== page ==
The complaint, as amended, alleges, in part, that at defendant's request, plaintiff promised to marry defendant, though no definite date was set; that she is still ready and willing to marry defendant; that after said promise of marriage, the defendant seduced plaintiff about November 15, 1937, by means of his said promise and plaintiff's reliance thereon; that on June 3, 1937, the offer of marriage was renewed; that from time to time thereafter the marriage date was discussed; that upon plaintiff's demand on September [17 Cal. 2d 399] 17, 1938, that defendant marry her he refused to do so.
The jury awarded plaintiff $2,000 actual damages and $8,000 punitive damages.
 Defendant's first contention is that the promise to marry, if any, was contingent upon the happening of a future event, namely, when his "financial affairs were straightened out"; that there is a total absence of either pleading or proof that such a contingency has occurred; and that therefore the suit should have been dismissed.
In making an award of damages we must assume that the jury found from the evidence that there was an unconditional promise to marry within a reasonable time. Appellant argues that a conditional contract was established, as a matter of law, because nowhere in the record is there any testimony that the contract was unconditional. We cannot agree with appellant. Referring to the first proposal in November, 1936, the plaintiff testified: "... he said, 'I have become to feel that I can't do without you'; and asked me, would I marry him." It is clear that from such testimony the jury could find that there was an unconditional contract. Even though there was a break in the relationship in the early part of 1937, this contract apparently was not adversely affected thereby. This is evidenced by the testimony of the plaintiff. Respecting this breach in their prior friendly relations and their subsequent reconciliation, the plaintiff testified: "... Mr. Watson said, ... 'and I wondered if you felt that the engagement of marriage was ever broken or if it is off; is it off?' I said, 'No, Harry, it has never been off, as far as I was concerned.' And he said, 'It had not been with him'; and if I so felt the same as he did, he did not see why we couldn't continue the engagement again." This reaffirmation of their engagement was based upon their original unconditional agreement of marriage. It is true that following the above quoted testimony the defendant's financial affairs were discussed and that certain things should be straightened out before marriage. It is further true that in answer to the question on cross- examination, "But every time he discussed the question of marriage he always made the date of the marriage contingent upon his straightening out of his finances and his other things, did he not?", the plaintiff answered "Yes, he did." However, this was an answer to just one of many questions asked and it was within the province of the jury to decide whether [17 Cal. 2d 400] this one answer was determinative when considered with the rest of the evidence. (Whitaker v. Whitaker, 137 Cal. App. 396 [30 PaCal.2d 538]; Parker v. Herndon, 19 Cal. App. 451 [126 P. 183].) It is quite common after a proposal and acceptance to discuss, in a practical way, the existing situations of the parties, financial and otherwise, but such discussion does not necessarily mean that the marriage itself is conditional on the straightening out of such affairs. Whether such proposal is conditional or not is a question for the jury to determine.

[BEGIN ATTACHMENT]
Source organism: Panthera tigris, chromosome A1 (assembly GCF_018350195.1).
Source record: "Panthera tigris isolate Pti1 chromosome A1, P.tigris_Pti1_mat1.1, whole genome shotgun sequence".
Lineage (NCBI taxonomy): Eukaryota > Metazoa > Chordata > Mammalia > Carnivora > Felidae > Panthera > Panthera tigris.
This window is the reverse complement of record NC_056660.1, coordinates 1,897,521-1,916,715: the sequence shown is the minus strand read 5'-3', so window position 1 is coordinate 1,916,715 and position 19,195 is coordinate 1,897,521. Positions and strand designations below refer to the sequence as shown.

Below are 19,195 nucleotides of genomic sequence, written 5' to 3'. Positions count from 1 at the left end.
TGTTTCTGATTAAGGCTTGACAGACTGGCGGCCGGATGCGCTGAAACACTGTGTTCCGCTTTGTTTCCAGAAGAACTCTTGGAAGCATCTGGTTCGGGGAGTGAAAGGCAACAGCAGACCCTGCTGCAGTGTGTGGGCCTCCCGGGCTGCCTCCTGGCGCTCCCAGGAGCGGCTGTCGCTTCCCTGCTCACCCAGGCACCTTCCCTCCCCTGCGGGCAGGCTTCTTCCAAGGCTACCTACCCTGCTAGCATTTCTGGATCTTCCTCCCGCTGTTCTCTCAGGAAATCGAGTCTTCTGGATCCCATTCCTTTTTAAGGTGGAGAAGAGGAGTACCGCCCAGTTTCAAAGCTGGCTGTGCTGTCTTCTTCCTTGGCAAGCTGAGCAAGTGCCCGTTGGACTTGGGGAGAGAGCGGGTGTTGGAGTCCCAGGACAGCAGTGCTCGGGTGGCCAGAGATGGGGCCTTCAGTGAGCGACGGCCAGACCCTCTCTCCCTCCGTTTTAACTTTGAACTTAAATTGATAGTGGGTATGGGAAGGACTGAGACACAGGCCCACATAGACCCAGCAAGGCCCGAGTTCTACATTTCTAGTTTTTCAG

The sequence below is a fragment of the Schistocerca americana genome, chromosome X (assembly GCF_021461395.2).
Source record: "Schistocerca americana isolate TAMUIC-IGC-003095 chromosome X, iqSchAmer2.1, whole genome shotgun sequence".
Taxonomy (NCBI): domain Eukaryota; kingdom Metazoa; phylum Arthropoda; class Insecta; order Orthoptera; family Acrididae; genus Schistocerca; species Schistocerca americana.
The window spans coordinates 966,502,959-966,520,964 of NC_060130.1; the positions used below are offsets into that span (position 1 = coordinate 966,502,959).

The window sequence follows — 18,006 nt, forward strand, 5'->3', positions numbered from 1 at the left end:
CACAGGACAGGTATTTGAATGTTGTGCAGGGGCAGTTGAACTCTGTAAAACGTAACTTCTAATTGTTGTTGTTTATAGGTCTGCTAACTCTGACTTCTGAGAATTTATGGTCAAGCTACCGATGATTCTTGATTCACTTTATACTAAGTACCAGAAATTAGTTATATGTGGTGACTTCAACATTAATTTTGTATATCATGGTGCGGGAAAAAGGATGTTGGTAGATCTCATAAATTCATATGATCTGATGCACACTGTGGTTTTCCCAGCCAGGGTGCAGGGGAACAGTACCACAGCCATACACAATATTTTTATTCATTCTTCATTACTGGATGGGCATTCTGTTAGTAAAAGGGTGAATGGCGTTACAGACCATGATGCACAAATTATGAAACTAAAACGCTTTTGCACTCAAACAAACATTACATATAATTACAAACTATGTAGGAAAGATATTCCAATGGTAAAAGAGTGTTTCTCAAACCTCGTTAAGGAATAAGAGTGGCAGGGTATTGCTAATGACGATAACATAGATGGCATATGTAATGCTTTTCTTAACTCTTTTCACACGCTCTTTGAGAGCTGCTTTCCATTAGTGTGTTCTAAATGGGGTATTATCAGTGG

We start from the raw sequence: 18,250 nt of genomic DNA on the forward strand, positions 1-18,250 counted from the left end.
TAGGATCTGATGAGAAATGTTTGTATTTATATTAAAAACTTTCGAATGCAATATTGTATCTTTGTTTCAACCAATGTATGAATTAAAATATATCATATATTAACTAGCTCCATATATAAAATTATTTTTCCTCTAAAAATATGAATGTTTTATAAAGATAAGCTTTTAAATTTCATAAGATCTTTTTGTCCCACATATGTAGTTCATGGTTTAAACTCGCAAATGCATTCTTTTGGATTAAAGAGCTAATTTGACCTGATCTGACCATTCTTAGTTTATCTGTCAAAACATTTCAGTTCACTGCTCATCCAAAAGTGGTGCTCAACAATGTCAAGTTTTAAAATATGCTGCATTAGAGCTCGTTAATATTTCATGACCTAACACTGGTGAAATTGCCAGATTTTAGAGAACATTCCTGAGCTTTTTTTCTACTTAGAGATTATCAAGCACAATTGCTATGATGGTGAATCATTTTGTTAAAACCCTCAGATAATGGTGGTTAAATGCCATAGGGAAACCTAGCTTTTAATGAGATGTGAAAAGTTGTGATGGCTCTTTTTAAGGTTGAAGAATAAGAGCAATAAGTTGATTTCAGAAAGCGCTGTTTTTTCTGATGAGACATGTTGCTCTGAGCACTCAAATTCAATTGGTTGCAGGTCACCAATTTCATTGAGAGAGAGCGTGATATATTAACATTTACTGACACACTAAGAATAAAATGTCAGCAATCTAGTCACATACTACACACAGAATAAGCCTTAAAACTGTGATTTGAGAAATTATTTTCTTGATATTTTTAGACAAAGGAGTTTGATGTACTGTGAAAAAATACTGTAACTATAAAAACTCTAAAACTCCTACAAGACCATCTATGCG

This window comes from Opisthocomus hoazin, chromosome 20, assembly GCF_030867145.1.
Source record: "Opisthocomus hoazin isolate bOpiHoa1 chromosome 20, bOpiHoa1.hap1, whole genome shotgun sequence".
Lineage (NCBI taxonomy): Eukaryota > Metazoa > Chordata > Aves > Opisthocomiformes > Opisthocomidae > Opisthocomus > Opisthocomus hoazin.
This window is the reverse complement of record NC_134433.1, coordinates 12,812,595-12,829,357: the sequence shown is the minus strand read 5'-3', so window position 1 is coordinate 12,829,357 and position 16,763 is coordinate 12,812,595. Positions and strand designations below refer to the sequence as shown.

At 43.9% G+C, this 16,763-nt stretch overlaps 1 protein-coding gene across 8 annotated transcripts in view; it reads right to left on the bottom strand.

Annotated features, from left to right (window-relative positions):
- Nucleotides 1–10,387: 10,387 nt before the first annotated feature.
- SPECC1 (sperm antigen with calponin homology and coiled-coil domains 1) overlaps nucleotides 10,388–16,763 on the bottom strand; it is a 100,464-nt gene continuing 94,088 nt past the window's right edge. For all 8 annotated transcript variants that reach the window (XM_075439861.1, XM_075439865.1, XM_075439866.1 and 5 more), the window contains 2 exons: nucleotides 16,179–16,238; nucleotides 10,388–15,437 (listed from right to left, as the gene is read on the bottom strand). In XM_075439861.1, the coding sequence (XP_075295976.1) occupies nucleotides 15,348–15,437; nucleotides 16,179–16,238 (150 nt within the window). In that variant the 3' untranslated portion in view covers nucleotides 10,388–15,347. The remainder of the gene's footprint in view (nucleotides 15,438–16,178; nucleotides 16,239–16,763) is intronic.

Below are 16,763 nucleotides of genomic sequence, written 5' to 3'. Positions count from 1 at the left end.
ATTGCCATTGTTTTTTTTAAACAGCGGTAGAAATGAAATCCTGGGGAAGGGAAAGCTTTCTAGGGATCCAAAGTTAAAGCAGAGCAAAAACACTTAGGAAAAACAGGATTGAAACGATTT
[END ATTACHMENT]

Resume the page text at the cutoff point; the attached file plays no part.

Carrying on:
That the alleged condition was no more than an excuse is shown by the fact that different reasons for not marrying or setting a date were given by the defendant at different times. Once it would be after certain mortgages were cleared up; another time after his son came out; still another after a certain deal with a Mr. Dahlberg; and finally, when all other excuses had been used, "... when I get my health in shape".